One of these is contrast. Through contrast, we can emphasise differences between elements. We can highlight what we want people to read first, or we can stress or draw attention to something important. To create contrast, we can use colour, size and shape.

Proximity: creating relationships between objects

We can also work with proximity, which means managing the relationship between two or more objects on the page.

Elements that are close to each other are perceived as one unit. Based on this principle, by moving elements closer or further apart on the page it’s possible to create visual relationships that allow the reader to immediately distinguish between areas and groups of elements. And by following the principles of good form as set out in Gestalt theory, it is also possible to create relationships through the so-called “Law of Similarity”. Elements with shared characteristics are perceived as belonging to a single group.

Blank space: allowing the page to breathe

Blank space is a tool we can work with. Blank space  (which doesn’t necessarily have to be white) is an empty, unused area on the page. Tschichold defined it as “the lungs of a good design”. The right balance between content and empty space allows the page to “breathe” and establishes hierarchies. In the second illustration below, the block on the left can be left empty or filled with an image, as required.

Alignment: imposing order and rhythm on graphical elements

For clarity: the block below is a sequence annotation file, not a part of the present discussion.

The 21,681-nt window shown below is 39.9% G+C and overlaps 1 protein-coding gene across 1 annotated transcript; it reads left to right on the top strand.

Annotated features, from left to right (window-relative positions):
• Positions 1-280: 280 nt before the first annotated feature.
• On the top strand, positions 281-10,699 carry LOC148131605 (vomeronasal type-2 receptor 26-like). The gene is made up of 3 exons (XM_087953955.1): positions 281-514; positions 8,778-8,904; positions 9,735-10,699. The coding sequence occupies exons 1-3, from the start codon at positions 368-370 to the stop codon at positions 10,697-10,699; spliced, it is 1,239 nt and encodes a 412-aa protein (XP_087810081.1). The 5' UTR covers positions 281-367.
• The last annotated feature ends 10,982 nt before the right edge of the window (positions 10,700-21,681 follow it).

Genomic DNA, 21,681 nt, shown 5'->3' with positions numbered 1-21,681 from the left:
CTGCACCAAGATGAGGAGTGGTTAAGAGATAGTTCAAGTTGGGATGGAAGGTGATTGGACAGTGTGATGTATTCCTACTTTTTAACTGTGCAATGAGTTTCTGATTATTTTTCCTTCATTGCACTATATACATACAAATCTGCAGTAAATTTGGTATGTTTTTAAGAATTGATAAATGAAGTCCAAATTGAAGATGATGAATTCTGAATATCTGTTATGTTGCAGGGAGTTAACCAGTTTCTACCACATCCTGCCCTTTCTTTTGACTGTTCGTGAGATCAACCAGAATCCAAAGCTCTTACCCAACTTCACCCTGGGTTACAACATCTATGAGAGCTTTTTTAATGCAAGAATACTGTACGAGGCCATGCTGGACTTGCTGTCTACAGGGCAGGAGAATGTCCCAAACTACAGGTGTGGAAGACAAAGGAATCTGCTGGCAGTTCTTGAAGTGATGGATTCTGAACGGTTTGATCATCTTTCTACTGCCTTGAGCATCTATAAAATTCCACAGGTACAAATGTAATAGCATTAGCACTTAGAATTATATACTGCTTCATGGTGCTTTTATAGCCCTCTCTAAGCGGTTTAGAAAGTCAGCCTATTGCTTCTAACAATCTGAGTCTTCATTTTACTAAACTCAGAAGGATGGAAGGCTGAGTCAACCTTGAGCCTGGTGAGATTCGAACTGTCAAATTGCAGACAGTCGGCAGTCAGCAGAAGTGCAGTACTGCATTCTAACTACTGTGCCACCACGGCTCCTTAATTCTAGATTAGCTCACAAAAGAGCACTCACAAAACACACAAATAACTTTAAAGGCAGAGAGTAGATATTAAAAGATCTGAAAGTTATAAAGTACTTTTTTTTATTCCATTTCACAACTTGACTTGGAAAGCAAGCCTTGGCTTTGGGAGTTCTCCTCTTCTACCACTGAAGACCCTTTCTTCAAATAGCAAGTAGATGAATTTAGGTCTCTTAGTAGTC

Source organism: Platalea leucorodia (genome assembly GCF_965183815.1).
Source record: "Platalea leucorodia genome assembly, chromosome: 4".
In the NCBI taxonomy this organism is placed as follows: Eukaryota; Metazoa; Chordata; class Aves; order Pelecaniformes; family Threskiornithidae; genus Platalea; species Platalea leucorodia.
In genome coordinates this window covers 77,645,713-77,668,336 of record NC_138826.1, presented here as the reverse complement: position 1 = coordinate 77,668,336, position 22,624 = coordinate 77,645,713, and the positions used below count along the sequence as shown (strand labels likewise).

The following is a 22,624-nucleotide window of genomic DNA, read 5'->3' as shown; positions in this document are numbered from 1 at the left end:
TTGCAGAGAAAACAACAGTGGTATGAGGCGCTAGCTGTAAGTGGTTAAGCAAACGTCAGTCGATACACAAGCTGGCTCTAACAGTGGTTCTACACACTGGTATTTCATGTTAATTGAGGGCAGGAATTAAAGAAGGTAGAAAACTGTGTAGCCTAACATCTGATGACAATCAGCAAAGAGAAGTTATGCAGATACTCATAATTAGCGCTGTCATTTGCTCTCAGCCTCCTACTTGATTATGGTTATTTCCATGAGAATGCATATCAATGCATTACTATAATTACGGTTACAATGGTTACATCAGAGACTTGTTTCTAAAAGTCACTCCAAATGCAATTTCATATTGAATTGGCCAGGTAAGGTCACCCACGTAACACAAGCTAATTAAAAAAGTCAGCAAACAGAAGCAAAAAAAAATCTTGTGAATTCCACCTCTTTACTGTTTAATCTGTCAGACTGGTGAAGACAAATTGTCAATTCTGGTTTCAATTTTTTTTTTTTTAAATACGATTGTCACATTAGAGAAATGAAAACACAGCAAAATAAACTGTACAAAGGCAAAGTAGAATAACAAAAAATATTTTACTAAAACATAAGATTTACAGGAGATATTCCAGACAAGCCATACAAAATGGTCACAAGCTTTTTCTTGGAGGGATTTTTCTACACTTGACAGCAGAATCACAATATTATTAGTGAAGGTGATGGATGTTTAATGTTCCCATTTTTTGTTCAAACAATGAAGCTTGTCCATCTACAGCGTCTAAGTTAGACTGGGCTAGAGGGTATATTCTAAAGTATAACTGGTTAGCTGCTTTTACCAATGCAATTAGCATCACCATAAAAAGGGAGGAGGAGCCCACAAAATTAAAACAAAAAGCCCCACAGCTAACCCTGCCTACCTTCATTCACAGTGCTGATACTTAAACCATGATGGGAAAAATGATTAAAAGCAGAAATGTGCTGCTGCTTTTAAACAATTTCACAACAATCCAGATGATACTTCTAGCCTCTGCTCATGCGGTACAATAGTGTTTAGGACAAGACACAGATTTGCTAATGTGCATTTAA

We can also work with alignment, and not just when it comes to text, but between elements too. Like cutlery that is positioned too far from the plate, a layout with objects scattered all over the place generates a sense of disorder, disorganisation and improvisation.

Examples of blank space and alignment from the magazine Majedie Journal and the yearbook for a graphic design course in Poland.

Analysing and comparing graphical elements

Before laying out elements in an organised and attractive manner, we need to analyse the elements that we have to manage. This is a preliminary phase in which the communicative objectives of our graphic design are decided. There are many factors to consider. We analyse, interpret and compare the graphical elements that we’re going to use in our layout. Specifically, we assess:

  • The audience the graphics are aimed at (viewer, reader or user)
  • The content (long, short, informative, important, not so urgent, entertaining)
  • The context in which the graphics are enjoyed (sitting down, in a meeting, on the go, at a desk, in the workplace, under water)
  • The audience’s motivation (interested, bored, dependent, negative, reluctant)
  • The technology that it’s produced with (not always digital), how many colours can be displayed and the technology used to print the pages (offset, inkjet, flexography, screen printing, letterpress, laser)

The aim is to find a layout that fits the format, usage context and information presented. Images and typefaces must be coherent with each other and clearly identify the hierarchy of graphical elements.We will then be looking at a graphic design creation that is useful, attractive and memorable.